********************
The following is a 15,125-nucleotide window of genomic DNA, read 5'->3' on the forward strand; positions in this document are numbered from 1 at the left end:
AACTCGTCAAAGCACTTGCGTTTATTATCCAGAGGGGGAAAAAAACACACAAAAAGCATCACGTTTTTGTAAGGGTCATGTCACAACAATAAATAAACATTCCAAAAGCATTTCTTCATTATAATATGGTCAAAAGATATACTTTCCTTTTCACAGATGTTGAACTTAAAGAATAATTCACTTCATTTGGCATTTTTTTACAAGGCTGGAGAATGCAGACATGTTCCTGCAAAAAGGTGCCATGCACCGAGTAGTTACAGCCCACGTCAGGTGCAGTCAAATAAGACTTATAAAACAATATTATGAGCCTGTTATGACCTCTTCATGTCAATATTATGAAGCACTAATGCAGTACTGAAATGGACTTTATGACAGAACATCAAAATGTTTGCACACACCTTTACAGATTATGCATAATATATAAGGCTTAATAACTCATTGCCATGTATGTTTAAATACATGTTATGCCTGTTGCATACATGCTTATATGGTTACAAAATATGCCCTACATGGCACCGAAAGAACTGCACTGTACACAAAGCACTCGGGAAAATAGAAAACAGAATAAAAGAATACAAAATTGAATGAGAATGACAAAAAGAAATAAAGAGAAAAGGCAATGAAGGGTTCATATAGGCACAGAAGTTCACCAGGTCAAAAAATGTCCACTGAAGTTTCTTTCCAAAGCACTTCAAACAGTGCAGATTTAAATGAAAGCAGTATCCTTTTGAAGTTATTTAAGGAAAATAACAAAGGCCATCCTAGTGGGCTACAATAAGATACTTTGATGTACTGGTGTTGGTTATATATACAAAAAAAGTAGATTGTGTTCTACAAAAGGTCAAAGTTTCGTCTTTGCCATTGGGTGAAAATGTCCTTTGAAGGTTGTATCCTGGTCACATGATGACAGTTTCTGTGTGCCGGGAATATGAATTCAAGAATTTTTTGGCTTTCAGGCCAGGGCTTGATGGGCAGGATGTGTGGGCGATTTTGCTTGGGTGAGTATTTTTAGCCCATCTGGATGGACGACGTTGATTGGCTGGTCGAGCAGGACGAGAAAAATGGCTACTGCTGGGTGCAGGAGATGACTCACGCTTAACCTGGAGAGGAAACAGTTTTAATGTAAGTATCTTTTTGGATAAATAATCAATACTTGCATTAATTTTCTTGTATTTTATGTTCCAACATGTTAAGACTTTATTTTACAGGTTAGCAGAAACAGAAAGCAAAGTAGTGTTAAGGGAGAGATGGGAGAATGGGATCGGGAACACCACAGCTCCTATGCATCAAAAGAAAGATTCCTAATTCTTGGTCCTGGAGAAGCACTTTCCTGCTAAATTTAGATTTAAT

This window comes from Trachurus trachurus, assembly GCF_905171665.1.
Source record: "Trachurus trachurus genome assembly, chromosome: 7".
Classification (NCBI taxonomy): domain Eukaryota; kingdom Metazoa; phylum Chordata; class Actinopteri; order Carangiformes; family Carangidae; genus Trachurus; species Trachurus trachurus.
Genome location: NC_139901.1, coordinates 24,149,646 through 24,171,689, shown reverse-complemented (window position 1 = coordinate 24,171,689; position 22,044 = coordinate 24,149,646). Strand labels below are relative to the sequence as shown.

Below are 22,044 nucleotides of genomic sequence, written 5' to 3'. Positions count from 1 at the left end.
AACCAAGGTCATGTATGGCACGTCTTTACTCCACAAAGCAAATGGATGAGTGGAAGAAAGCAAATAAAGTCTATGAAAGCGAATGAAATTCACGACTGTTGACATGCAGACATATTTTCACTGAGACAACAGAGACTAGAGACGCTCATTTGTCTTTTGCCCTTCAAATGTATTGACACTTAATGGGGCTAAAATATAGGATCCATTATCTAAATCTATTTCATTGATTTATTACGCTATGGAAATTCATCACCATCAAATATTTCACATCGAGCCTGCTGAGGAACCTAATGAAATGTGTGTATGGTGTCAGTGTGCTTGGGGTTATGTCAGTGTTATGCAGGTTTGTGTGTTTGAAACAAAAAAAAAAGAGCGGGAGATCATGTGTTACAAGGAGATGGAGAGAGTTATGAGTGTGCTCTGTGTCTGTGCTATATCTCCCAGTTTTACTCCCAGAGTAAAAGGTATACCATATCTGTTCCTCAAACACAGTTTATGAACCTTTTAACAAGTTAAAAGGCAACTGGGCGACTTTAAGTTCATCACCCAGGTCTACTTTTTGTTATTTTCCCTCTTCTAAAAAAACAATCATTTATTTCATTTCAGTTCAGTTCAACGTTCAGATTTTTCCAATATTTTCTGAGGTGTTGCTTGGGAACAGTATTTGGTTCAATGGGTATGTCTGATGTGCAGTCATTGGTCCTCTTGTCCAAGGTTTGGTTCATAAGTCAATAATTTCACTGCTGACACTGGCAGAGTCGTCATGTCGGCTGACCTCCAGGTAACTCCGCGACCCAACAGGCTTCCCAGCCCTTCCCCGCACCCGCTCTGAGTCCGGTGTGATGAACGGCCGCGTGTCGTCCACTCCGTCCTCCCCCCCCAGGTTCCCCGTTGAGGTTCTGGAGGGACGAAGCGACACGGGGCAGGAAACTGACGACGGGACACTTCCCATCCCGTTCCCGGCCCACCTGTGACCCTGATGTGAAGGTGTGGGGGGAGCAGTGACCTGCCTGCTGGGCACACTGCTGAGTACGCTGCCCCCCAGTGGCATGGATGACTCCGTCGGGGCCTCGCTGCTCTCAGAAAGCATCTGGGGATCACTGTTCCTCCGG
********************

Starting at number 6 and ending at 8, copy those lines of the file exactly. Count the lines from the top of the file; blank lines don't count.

Genome location: NC_139901.1, coordinates 24,149,646 through 24,171,689, shown reverse-complemented (window position 1 = coordinate 24,171,689; position 22,044 = coordinate 24,149,646). Strand labels below are relative to the sequence as shown.

Below are 22,044 nucleotides of genomic sequence, written 5' to 3'. Positions count from 1 at the left end.
AACCAAGGTCATGTATGGCACGTCTTTACTCCACAAAGCAAATGGATGAGTGGAAGAAAGCAAATAAAGTCTATGAAAGCGAATGAAATTCACGACTGTTGACATGCAGACATATTTTCACTGAGACAACAGAGACTAGAGACGCTCATTTGTCTTTTGCCCTTCAAATGTATTGACACTTAATGGGGCTAAAATATAGGATCCATTATCTAAATCTATTTCATTGATTTATTACGCTATGGAAATTCATCACCATCAAATATTTCACATCGAGCCTGCTGAGGAACCTAATGAAATGTGTGTATGGTGTCAGTGTGCTTGGGGTTATGTCAGTGTTATGCAGGTTTGTGTGTTTGAAACAAAAAAAAAAGAGCGGGAGATCATGTGTTACAAGGAGATGGAGAGAGTTATGAGTGTGCTCTGTGTCTGTGCTATATCTCCCAGTTTTACTCCCAGAGTAAAAGGTATACCATATCTGTTCCTCAAACACAGTTTATGAACCTTTTAACAAGTTAAAAGGCAACTGGGCGACTTTAAGTTCATCACCCAGGTCTACTTTTTGTTATTTTCCCTCTTCTAAAAAAACAATCATTTATTTCATTTCAGTTCAGTTCAACGTTCAGATTTTTCCAATATTTTCTGAGGTGTTGCTTGGGAACAGTATTTGGTTCAATGGGTATGTCTGATGTGCAGTCATTGGTCCTCTTGTCCAAGGTTTGGTTCATAAGTCAATAATTTCACTGCTGACACTGGCAGAGTCGTCATGTCGGCTGACCTCCAGGTAACTCCGCGACCCAACAGGCTTCCCAGCCCTTCCCCGCACCCGCTCTGAGTCCGGTGTGATGAACGGCCGCGTGTCGTCCACTCCGTCCTCCCCCCCCAGGTTCCCCGTTGAGGTTCTGGAGGGACGAAGCGACACGGGGCAGGAAACTGACGACGGGACACTTCCCATCCCGTTCCCGGCCCACCTGTGACCCTGATGTGAAGGTGTGGGGGGAGCAGTGACCTGCCTGCTGGGCACACTGCTGAGTACGCTGCCCCCCAGTGGCATGGATGACTCCGTCGGGGCCTCGCTGCTCTCAGAAAGCATCTGGGGATCACTGTTCCTCCGG